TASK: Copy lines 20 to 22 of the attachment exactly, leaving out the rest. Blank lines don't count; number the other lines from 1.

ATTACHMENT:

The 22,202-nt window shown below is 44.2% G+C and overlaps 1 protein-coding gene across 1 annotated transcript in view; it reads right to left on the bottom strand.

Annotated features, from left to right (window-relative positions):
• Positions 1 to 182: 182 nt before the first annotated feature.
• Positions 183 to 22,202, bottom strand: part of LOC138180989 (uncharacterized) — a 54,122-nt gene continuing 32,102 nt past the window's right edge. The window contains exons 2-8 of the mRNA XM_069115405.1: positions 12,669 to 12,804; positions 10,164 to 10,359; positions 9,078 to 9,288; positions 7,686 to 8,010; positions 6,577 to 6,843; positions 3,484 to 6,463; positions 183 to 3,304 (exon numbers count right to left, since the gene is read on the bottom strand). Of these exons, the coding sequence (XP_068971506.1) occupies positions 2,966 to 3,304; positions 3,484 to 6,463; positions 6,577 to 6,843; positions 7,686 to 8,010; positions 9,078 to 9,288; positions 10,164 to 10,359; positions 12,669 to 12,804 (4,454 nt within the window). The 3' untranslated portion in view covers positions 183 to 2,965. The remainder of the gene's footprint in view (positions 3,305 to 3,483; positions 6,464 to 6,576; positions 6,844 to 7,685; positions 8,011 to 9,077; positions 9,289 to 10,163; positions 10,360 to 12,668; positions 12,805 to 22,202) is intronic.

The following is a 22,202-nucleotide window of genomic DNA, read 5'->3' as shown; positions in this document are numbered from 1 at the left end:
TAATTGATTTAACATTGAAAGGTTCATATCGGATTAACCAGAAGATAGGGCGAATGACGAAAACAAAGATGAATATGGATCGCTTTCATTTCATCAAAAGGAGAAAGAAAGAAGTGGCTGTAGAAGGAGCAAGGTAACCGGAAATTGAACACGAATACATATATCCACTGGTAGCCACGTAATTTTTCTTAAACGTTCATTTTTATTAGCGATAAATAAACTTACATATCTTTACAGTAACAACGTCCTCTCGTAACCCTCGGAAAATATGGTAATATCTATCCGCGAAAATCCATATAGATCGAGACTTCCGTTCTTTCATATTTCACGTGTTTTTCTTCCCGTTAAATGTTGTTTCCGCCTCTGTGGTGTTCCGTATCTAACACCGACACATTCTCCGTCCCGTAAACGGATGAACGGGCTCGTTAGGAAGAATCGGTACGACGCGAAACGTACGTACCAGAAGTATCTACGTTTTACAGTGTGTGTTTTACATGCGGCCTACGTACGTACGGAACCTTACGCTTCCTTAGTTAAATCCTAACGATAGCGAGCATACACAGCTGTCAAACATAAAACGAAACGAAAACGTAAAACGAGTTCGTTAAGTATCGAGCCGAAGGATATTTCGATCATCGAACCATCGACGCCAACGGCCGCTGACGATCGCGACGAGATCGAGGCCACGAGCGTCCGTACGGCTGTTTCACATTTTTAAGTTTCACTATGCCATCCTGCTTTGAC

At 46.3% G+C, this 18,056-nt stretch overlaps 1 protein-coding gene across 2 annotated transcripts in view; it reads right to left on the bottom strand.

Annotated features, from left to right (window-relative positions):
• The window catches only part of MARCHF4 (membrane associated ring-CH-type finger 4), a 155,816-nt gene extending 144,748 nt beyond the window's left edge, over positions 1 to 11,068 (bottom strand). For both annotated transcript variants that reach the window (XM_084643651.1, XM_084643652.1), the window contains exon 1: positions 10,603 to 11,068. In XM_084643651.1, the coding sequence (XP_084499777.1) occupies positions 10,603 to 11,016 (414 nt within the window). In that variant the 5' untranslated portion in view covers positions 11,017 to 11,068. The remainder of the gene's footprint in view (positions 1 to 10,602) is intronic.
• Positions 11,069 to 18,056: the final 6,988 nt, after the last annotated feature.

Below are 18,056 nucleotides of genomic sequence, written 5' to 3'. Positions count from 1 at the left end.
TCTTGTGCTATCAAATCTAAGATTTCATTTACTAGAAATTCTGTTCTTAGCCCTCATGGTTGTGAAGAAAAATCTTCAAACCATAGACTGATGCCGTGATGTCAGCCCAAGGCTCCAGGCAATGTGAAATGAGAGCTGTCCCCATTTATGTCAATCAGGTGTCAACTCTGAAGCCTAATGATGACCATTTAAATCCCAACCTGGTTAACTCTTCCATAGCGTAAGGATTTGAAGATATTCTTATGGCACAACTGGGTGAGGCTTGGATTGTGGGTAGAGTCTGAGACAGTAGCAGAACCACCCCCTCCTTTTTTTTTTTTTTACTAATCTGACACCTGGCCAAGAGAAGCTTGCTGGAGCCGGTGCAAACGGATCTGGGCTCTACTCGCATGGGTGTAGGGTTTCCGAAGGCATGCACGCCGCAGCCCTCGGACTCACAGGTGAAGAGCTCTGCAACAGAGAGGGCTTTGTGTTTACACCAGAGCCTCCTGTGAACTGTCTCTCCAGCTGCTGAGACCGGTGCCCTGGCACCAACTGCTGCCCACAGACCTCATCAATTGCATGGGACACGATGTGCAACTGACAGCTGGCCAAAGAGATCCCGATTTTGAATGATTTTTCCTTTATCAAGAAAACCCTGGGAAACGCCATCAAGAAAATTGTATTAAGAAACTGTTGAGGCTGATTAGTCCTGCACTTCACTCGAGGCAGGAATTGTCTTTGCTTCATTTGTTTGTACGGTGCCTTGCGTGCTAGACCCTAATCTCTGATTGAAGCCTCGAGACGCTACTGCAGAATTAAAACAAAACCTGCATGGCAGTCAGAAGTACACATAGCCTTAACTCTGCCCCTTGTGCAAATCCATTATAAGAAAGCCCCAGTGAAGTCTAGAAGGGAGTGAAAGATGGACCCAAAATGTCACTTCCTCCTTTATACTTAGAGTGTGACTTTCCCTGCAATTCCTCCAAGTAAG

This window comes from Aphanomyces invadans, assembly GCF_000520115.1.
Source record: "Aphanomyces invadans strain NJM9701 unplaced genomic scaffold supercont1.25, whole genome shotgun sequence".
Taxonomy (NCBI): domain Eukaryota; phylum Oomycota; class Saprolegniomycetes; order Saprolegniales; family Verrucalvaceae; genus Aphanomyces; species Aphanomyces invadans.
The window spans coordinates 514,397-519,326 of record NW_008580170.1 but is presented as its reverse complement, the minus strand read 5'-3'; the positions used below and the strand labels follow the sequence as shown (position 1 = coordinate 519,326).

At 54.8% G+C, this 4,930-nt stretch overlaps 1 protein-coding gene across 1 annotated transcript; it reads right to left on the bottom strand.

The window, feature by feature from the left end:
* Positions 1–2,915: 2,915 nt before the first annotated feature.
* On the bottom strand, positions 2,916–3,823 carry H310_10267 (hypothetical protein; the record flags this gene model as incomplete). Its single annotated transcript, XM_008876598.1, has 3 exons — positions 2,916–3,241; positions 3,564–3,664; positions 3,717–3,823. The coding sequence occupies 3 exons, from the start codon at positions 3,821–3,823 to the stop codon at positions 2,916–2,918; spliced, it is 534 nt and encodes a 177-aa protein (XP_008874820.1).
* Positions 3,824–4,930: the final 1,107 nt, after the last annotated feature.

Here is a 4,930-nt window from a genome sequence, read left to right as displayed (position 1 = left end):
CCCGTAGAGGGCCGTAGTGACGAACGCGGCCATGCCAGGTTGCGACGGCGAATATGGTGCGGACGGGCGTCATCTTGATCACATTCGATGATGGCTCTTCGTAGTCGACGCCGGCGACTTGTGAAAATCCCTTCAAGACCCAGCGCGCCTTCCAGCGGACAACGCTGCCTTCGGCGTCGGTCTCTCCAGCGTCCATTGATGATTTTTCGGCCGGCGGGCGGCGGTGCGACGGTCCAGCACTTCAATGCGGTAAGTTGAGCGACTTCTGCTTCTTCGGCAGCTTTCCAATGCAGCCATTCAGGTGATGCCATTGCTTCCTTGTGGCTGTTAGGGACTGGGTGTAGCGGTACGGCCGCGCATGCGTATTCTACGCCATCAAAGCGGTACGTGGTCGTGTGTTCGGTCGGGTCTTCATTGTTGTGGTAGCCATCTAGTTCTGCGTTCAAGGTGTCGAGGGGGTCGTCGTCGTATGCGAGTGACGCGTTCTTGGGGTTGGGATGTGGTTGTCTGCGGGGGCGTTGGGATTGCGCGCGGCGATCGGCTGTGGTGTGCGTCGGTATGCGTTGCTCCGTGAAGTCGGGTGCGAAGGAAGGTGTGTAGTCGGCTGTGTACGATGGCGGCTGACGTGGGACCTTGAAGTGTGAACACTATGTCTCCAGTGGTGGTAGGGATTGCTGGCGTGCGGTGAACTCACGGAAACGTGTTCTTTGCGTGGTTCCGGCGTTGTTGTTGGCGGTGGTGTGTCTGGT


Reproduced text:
* On the bottom strand, positions 2,916–3,823 carry H310_10267 (hypothetical protein; the record flags this gene model as incomplete). Its single annotated transcript, XM_008876598.1, has 3 exons — positions 2,916–3,241; positions 3,564–3,664; positions 3,717–3,823. The coding sequence occupies 3 exons, from the start codon at positions 3,821–3,823 to the stop codon at positions 2,916–2,918; spliced, it is 534 nt and encodes a 177-aa protein (XP_008874820.1).
* Positions 3,824–4,930: the final 1,107 nt, after the last annotated feature.

Here is a 4,930-nt window from a genome sequence, read left to right as displayed (position 1 = left end):